out from the building.
The cement filled the narrow channels
and cracks formed causing leaks.
They had a major problem on their hands.
A restoration is now on the way.
The roof stones are been removed and lower to the ground.
They show evidence of scaling and salts damage.
At nearby work stations, the stones are individually cleaned
and the fealty mortar removed
restoring the original channels.
Repairs are made and the stone itself sealed
and protected from the elements.
Eventually, the stones will be lifted back into place.
A fitting legacy to the brilliance of the Khmer building technics,
which is lasted for centuries.
For almost 900 years
thousands of stones make up the great temple
of Angkor Wat have remained in perfect alignment,
protecting integrity of its bas-reliefs and other carvings.
This carvings are intended to provides Suryavarman
with an entourage in the afterlife.
But Suryavarman is growing old.
Will he live long enough to see his grand vision complete?
If he does not
he will lose his chance at heaven.
Suryavarman's builders race against time
to finished the temple before his death.
However, there is evidence to suggest
they were not fully successful.
This incomplete bas-reliefs revealed that the project
was not fully completed.
But Charles Higham does believe,
that the temple perform its ultimate function
and was ready to receive the Suryavarman's ashes
after his death.
When the king died he a would been cremated.
He a would been turned to ashes but he was still alive.
He had a new name, Paramavishnuloka..
He, who is gone to live with Vishnu.
He points to evidence of the burial process
intended to turn the king into a living god found on the site.
To until the ashes would placed in the grave stone casket,
some of those stone caskets has survived.
One was actually found here but it was in the wrong place,
it been moved. And so, when the ashes in the stone
casket been placed dead center under the central tower,
then is they say,
the statue of Vishnu, the God king, represented in stone,
eyes were opened and the king lived.
Suryavarman may have been safely buried
but the very system that allowed him to build Angkor Wat,
that's amazing hydraulic city,
may have contained the seeds of the Khmer empires doom.
Angkor's wanted water systems,
its canals and reservoirs and irrigation channels,
grow more complex to support the sprawling mega city.
Huge tracks of land have been clear cut for temples,
homes and farming, allowing silt to build up
in the canals and reservoirs during the rainy season
with the growing populace and deforestation,
stretching the jungle's resources.
Massive engineering suddenly gave way to over engineering.
As we see, that the system becoming more and more complex,
we start to see evidence of adaptations,
people trying to patch things up,
the system become more and more complex and unworkable.
Overwhelmed by such a high made water system,
food production and transportation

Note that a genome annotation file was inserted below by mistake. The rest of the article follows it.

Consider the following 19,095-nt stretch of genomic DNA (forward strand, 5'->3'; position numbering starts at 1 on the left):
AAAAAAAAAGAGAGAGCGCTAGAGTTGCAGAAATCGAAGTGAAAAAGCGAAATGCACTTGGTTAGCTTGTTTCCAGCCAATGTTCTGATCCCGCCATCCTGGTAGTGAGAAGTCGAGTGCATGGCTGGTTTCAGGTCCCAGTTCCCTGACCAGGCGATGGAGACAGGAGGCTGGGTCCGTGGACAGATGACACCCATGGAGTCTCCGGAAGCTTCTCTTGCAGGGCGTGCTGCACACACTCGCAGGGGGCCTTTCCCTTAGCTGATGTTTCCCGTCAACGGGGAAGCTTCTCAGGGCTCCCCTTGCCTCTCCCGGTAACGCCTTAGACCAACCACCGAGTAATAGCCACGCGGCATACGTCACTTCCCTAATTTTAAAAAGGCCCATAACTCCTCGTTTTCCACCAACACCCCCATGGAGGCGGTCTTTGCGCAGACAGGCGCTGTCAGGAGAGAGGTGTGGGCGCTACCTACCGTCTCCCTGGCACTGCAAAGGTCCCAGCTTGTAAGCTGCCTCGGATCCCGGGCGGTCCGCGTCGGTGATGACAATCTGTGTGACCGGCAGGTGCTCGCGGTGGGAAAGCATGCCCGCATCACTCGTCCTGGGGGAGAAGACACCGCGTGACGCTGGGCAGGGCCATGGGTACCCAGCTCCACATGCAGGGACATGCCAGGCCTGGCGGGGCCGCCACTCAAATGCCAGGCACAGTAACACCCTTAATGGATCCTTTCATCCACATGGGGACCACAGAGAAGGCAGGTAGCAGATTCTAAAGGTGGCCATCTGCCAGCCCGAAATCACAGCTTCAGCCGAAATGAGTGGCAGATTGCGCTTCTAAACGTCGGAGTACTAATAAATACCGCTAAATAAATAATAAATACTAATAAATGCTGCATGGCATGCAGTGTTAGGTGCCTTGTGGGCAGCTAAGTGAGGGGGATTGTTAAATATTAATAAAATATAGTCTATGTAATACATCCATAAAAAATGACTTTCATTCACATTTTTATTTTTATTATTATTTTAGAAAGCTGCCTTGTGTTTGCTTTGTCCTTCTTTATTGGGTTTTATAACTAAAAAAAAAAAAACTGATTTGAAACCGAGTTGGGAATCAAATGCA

may gradually started to fail.
The Khmer's brilliantly constructed system,
rich the breaking point.
My own theory is it like some other civilizations
is got to be so wealthy and so grand
and so complicated that were became irresistible as a target
for others.
And eventually, through this right conditions
kings and rules came along just couldn't hold all together.
And after successful attempts perhaps by neighboring cultures
eventually was taking over. -In 1431,
the city of Angkor was attacked by Thai invaders.
And the Khmer king abandoned the site the next year.
The jungle and swamp reclaim that's wooden homes and palaces.
Its sophisticated water ways cork with silt and weeds.
The city was lost but the temple histud
the test of time.
Even though during the 15. century,
it was converted to a Buddhist shrine.
Angkor Wat was never abandoned
and perhaps because of its extraordinary presents.
It's size, it's grandeur,
it naturally attracted to people to use it.
And that use change over the years
but there were always people in it,
they were always pray in, they were always using it.
Having built a celestial home for their king
in his afterlife the work of Suryavarman's engineers
continues to create odd.
A million visitors traveled to the site each year.
Often just inspired like the experts.
Every time I come back to Angkor,
I feel even great a sense of odd and amazement.
The conception of the scale, at the marvelous architecture,
at the remarkable reliefs that surrounded
and of course like a great naldo tooth
that central tower there. Looks out soaringly over the jungle
around the city. Just absolutely amazing.
It continues to be a Suryavarman II. intended.
One of the largest and most odd inspiring religious
monuments ever build.
Angkor Wat,
a home, fit for the gods.
Sub Syncronized by Vichet Mam www.youtube.com/vichetmam


【TED-Ed】National Geographic - Ancient Megastructures Angkor Wat HD (Multi-lang Sub)

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VoiceTube 2013 年 6 月 13 日 に公開